Chocolate Fudge Easter Egg Cakes

Courtesy of BBC Good Food 101 Recipes For Kids

Just made these and they are as pretty as a picture and so easy too!

For the cakes:

140g/5oz butter, softened
140g/5oz golden caster sugar
3 medium eggs
100g/4oz self -raising flour
25g/1oz cocoa, sifted
16 fairy cake cases

For the frosting:

85g/3oz milk chocolate, broken into pieces
85g/3oz butter, softened
140g/5oz icing sugar, sifted
packs of chocolate eggs of your choice

Pre-heat oven to 190c/Gas 5/fan 170c. Put the cakes cases into bun tins. Tip all the ingredients for the cake into a mixing bowl and beat for 2 minutes with an electric hand whisk until smooth.
Divide the cake mixture among the cases so that each one is two-thirds filled, then bake for around 15 minutes until risen. Cool on a wire rack.
For the frosting, microwave the chocolate on high for 2 minutes or in a bowl over gently simmering water. Cool slightly. Cream the butter (make sure it is really soft) and icing sugar together, then beat in the melted chocolate. If the mixture is a little hard then put a teaspoon of water in and stir, carry on adding a tiny amount of water from the teaspoon until a nice spreadable consistency is reached. Spread over the cakes and decorate with your chocolate eggs.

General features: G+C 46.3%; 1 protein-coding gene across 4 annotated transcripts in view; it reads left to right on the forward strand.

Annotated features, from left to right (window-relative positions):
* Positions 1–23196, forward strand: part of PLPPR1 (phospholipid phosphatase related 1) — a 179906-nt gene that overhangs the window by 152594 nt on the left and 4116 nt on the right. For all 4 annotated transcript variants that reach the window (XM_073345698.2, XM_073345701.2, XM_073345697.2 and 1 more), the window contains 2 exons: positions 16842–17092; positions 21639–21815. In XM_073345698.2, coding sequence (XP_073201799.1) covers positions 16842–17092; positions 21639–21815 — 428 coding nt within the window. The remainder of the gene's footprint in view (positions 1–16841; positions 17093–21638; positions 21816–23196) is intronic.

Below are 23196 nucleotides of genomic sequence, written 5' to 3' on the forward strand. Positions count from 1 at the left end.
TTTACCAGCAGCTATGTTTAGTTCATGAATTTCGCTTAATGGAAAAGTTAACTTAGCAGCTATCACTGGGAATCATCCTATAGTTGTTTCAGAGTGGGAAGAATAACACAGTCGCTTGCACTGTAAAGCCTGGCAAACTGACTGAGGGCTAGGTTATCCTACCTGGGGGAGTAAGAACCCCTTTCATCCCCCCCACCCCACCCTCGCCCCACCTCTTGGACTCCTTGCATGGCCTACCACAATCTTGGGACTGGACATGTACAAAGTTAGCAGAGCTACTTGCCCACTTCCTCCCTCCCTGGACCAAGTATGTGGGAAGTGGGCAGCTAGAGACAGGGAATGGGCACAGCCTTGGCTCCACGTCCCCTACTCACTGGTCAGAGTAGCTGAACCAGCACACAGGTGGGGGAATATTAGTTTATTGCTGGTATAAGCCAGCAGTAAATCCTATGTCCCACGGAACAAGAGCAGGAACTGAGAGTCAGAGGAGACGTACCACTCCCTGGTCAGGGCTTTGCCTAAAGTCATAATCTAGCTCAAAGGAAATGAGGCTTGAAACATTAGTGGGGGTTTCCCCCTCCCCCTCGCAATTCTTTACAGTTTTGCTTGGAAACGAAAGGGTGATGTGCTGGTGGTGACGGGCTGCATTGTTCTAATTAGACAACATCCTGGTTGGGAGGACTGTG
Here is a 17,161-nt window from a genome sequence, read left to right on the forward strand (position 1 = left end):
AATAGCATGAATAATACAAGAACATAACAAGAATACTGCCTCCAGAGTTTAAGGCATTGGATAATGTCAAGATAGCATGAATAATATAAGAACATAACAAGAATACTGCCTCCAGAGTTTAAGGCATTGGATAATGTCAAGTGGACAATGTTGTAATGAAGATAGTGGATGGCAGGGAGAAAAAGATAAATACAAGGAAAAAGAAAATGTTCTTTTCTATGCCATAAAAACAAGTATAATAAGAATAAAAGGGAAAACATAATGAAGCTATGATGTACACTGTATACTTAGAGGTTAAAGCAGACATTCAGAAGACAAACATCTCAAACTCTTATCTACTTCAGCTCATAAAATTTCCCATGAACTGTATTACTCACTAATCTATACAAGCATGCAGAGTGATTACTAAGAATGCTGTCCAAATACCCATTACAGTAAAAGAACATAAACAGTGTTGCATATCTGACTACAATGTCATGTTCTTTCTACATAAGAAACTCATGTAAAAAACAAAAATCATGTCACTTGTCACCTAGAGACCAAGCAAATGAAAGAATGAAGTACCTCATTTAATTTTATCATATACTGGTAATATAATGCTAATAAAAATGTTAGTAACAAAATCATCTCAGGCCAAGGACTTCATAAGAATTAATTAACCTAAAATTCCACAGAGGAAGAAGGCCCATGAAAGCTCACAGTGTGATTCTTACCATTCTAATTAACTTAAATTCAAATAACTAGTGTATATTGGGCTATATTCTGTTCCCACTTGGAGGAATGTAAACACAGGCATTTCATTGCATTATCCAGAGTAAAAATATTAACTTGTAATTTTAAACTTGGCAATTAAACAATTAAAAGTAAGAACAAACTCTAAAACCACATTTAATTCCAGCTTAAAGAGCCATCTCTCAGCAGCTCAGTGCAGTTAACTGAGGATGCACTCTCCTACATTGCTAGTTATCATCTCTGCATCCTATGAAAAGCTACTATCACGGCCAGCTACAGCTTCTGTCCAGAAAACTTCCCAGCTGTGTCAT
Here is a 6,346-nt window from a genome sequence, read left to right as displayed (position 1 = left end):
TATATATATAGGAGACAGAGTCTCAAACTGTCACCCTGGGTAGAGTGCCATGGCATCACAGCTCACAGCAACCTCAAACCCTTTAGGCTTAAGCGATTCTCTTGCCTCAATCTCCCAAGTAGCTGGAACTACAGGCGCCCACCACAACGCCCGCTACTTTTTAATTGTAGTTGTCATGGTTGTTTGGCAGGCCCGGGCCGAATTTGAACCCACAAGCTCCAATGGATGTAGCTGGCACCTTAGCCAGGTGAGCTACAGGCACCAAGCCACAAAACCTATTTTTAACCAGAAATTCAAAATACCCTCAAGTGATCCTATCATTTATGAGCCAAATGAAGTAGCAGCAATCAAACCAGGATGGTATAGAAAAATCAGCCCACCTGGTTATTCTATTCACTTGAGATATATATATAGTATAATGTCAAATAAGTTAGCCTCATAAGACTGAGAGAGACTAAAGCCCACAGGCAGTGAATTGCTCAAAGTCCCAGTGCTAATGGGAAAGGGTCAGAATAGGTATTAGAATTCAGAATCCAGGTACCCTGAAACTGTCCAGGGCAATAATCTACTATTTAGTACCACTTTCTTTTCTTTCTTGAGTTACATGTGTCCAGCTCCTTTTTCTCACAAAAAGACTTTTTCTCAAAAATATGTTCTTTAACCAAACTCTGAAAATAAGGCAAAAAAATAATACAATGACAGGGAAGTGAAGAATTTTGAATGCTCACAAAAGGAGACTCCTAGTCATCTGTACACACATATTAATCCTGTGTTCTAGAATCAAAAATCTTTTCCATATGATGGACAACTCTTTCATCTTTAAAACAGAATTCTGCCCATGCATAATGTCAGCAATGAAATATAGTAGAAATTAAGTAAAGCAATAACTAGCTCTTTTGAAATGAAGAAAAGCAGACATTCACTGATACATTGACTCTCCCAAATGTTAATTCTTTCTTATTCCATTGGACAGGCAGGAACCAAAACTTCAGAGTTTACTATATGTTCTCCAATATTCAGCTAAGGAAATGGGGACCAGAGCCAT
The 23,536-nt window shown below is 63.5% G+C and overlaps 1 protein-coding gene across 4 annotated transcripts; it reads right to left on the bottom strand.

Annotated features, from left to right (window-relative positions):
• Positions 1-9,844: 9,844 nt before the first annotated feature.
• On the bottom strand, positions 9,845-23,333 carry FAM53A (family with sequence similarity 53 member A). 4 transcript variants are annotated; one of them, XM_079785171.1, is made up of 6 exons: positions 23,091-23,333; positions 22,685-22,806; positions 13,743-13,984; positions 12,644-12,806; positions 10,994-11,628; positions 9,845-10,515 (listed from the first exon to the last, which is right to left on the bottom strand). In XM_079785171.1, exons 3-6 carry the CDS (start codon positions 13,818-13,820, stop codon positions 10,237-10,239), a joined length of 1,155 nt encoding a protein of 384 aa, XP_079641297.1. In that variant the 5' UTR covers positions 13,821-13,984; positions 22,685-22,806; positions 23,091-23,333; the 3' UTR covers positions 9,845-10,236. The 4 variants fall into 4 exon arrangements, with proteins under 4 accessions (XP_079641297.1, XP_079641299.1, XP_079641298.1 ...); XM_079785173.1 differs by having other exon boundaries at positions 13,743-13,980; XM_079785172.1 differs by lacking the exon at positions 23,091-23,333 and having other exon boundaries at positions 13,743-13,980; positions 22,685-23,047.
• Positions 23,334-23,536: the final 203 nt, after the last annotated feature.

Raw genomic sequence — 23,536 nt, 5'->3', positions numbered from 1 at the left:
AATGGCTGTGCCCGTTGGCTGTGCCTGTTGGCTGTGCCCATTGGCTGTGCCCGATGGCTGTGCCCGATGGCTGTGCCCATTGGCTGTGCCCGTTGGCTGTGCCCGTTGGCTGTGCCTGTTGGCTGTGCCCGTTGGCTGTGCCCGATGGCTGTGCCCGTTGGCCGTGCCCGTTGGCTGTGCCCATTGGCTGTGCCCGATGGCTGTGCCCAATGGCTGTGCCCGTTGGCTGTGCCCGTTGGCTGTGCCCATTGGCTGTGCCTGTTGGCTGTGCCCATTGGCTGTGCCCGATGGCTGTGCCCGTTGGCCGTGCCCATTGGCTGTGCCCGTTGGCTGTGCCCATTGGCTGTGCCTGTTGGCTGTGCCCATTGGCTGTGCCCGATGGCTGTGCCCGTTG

ENJOY….. Oh and try and leave some for the kids!


Observer Ethical Awards – Grassroots Projects – Entry

Written by Nicola from Abundance Manchester who also very kindly coordinated the information from all Abundance/Urban Harvest groups that currently form part of Abundance UK. Thanks Nicola!

Abundance started out as a project to harvest the seasonal glut of local fruit like apples, pear and plums. Each year hundreds of fruit trees go unpicked either because people don’t notice them, may not be physically able to harvest them or there are just too many fruits at one time. Abundance is a team of mostly volunteers who have helped harvest city fruit and redistributed the surplus to the community on a non-profit basis. It has developed in a number of places in the UK – Sheffield, Manchester, London (Brixton, Chiswick, Hackney, Haringey & Archway, Kilburn, Waltham Forest , West Ealing), Edinburgh, Bristol, Chesterfield, Leeds, Nottingham, and Southampton. Each Abundance has its unique character shaped by those involved. We harvest in backyards, church grounds, hospitals, car parks, industrial estates, waste land, streets, scrub, derelict property, private businesses, public authority housing, parks, green spaces and distribute fruit publicly to those in need.